Looking for this information can break your concentration, lower your writing quality, and decrease your chance of winning the scholarship. Before you start applying for scholarships, write an accomplishment resume. On this resume include all the important information such as dates, a summary of your work, and recommendations.
9. Use concrete examples in essays.
If the scholarship requires that you write an essay (and most do), don’t simply use abstract information – use concrete examples. For example, instead of writing an abstract essay about volunteering in college, write about your experiences while volunteering.
This is an excellent time to use your accomplishments resume. Scholarship sponsors want to hear about you and your experiences, not about some abstract topic.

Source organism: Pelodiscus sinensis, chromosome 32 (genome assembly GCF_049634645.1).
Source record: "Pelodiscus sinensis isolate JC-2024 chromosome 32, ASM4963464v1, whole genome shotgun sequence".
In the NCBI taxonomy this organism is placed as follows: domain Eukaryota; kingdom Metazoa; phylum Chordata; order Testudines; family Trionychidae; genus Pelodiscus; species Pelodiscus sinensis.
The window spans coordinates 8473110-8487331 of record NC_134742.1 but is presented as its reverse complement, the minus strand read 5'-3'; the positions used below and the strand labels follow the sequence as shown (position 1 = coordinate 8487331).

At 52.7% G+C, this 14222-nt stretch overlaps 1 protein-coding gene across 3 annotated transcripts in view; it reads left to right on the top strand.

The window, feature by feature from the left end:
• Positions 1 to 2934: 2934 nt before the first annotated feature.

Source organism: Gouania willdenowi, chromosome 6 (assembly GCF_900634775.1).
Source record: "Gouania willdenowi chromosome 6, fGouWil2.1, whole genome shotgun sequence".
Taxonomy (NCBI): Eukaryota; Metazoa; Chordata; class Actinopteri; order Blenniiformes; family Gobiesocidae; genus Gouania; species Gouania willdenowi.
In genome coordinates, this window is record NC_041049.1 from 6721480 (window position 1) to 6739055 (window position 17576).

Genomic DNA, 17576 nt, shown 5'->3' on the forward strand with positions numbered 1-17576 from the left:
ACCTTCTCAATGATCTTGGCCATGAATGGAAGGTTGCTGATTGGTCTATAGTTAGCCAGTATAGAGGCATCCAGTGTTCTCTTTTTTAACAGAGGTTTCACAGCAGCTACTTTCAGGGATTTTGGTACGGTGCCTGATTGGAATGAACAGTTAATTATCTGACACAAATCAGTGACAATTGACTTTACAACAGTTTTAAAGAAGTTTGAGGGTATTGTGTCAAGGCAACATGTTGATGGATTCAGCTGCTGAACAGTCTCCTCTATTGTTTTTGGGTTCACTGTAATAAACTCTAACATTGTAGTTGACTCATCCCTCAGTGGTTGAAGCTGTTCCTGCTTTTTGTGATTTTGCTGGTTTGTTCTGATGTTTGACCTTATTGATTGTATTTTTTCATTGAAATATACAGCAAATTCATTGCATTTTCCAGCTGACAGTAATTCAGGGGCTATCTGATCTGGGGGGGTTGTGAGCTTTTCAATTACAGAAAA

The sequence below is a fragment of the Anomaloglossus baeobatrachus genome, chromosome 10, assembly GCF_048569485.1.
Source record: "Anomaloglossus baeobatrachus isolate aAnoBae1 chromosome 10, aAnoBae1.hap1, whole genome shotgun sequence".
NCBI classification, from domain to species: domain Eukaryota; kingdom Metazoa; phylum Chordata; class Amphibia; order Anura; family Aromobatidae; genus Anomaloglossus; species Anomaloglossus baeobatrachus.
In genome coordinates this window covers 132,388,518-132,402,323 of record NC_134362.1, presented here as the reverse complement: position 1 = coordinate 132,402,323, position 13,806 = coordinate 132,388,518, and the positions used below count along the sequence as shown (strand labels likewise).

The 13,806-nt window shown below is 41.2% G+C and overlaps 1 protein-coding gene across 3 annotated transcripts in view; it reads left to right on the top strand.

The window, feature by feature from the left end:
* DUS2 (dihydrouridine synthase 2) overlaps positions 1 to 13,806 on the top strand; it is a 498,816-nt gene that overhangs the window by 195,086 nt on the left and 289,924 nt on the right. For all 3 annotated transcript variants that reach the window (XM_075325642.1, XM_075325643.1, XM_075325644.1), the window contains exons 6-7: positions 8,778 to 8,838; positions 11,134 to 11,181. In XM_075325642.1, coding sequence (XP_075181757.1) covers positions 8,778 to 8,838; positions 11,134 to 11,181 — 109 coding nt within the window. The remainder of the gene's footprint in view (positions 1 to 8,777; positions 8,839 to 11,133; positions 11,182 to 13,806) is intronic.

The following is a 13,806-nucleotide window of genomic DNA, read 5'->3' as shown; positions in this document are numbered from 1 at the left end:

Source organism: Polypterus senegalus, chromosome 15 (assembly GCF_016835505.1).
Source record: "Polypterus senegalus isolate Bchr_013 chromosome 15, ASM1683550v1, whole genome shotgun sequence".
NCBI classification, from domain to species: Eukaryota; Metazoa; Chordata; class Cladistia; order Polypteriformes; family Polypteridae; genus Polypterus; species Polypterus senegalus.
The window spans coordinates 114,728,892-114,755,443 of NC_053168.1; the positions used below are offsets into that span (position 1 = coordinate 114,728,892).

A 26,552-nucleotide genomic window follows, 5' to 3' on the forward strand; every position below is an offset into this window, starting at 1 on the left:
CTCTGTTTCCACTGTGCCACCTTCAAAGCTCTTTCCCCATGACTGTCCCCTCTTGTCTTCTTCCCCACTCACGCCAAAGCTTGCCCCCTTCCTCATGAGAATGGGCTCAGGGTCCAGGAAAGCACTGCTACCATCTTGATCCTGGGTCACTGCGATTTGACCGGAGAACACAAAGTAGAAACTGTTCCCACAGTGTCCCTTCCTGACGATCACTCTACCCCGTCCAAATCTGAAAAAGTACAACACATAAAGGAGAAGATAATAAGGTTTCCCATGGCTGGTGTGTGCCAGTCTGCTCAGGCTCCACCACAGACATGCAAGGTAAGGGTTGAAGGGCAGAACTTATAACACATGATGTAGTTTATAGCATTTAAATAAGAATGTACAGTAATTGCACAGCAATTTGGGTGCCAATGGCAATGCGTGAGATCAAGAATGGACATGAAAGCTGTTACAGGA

10. Double check the eligibility requirements.
Does the scholarship require demonstrated need? What about full-time enrollment? Or a minimum GPA? Double checking the eligibility requirements will save you time spent in writing unnecessary scholarship applications.
Armed with these ten must-have tips, you should be able to make your scholarship application and essay more noticeable to the scholarship evaluation committee.
What are your favorite for scholarship applications tips?